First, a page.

"May it please your Most Gracious Majesty,

"That, ever sensible of your Majesty's virtues, we, the inhabitants of this ancient town and neighbourhood, most humbly presume to offer, as a testimony of love and attachment to your most sacred person, our unfeigned congratulations, and to hail your return to those realms over which the all-wise disposer of events has been pleased to call you and your royal consort to reign in justice, mercy, and love. We have long sympathized in your exile and woes, and we should be proud to draw the veil over those calamities, insults, and persecutions, you have sustained for a series of years, could we behold in your royal consort, disgust turned into streams of love and unity. The nation might then anticipate an end to its wrongs; England might then hope for better and happier days; but cloudy, obscure, and portentous as these our times appear, we regard your return to the shores of Albion as the omen of a brighter day, when your benevolent hand may be stretched forth to succour and to aid a drooping, insulted, and injured people. Our attachment to your illustrious house, our veneration for the constitution, the just principles of our forefathers, remain firm and unshaken; and we shall never bend the knee to an oppressive administration, who have deceived both the King and the people, and deluged this our happy land in misery and woe; whose deeds every honest man boasting the name of Briton, has reason to deplore. We lament to say, that the most bitter cup of life has been filled during your absence, and thousands been made to drink deep of its deadly potion;-in this land too, boasting of freedom and professing Christianity; (where the trial by jury is supposed to be, as it were, the key stone to the arch of purity, and, according to that best of principles, the accused is deemed innocent until found guilty;) where Industry once reared her honest front; where Iudcpendence smiled,

and sorrow was unknown! But now, alas! pale misery, want, and disease, infest the poor man's dwelling, and whose cheek glows no more with the bloom of health. The nation mourns, not only on account of your persecutions, but the manifold grievances under which it labours from a cruel misrule; but we had reason to hope that mourning might have been turned into joy had you not been cruelly exiled from the bosom of your Royal Consort, and the smiling congratula tions of your people, who now hail with heartfelt satisfaction the arrival of their Queen, whose right it is, no doubt, to wear the crown and bear a sceptre; which may your Most Gracious Majesty do until it may please the Almighty to call you to another and a better world-there to inherit a crown of eternal glory in the bosom of thy God."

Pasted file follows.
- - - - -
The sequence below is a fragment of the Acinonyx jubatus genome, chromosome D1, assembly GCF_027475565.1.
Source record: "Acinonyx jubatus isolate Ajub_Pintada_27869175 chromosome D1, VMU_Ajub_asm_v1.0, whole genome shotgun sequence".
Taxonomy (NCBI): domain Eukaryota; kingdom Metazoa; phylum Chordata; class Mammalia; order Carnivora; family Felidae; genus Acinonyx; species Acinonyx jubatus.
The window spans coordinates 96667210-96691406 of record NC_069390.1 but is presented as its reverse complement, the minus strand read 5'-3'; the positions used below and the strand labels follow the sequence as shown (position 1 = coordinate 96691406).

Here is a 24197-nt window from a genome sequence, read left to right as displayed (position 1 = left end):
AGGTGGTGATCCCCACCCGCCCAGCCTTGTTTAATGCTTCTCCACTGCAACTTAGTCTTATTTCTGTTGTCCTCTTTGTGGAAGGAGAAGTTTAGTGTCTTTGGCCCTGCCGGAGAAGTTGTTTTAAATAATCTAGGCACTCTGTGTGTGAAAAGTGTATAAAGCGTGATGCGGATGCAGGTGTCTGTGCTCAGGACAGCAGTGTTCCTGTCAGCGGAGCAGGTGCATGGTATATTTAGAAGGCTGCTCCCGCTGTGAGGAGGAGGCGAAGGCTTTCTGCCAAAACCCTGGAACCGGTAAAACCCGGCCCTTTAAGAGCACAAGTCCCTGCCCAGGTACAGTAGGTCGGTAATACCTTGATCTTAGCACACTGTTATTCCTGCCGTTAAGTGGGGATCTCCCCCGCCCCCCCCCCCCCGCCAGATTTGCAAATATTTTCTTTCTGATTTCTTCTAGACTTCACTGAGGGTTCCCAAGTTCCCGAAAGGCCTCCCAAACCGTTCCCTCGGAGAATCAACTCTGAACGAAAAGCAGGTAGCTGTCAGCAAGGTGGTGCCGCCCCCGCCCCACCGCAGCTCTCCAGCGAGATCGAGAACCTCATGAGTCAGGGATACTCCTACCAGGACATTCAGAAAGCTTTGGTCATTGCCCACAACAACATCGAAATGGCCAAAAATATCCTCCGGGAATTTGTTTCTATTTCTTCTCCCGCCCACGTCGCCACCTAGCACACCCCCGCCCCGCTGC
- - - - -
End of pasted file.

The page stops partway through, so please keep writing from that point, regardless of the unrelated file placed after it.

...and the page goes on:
To which her Majesty returned the following answer :

"I receive with cordial gratitude the affectionate sentiments expressed in this address.

"Sincerely as I must ever deplore the distresses that may fall on any of my fellow-subjects, I must decline to speculate on their probable causes, or to cast reproaches on their supposed authors. Having come to this country for my own vindication, I cannot mix political animosities with my just cause.

"My fervent prayers will be constantly offered to the Throne of Mercy for the happiness and prosperity of the whole English people; and there is no portion of them for whom I feel a livelier interest than the inhabitants of the ancient town and neighbourhood of Nottingham."

The following is the Address of the Corporation of York.


Madam,-We, the Lord Mayor and inhabitants of the City of York and its vicinity, beg leave to approach your Majesty with our serious condolence on the deaths of your illustrious daughter and our late sovereign, and with our congratulations and assurances of duty on your accession to the throne, and on your safe return to this kingdom. We view with sentiments of strong reprobation the conduct of ministers towards your Majesty. In their insults to you, they insult the Royal Family, at whose head, conjointly with the King, you are placed; the laws and institutions of the country, and the sacred principles of justice; whilst the noble firmness of your Majesty's demeanour, so worthy your exalted state, has attracted our warmest admiration; and your Majesty may be assured not only of the best wishes of a free and loyal people, but that, in opposition to their sense of right, no insidious machinations can prevail against you.

May the clouds which now obscure your Majesty's peace and happiness be quickly dispelled; and may you, in a long and prosperous life, forget the calamities of your earlier years, and, as Queen of this united kingdom, enjoy the blessings and honours of your illustrious rank.

As chairman of the meeting, and for and on behalf of the said inhabitants. GEORGE PEACOCK, Mayor.

Guildhall, York, June 26

To which her Majesty returned the following answer :-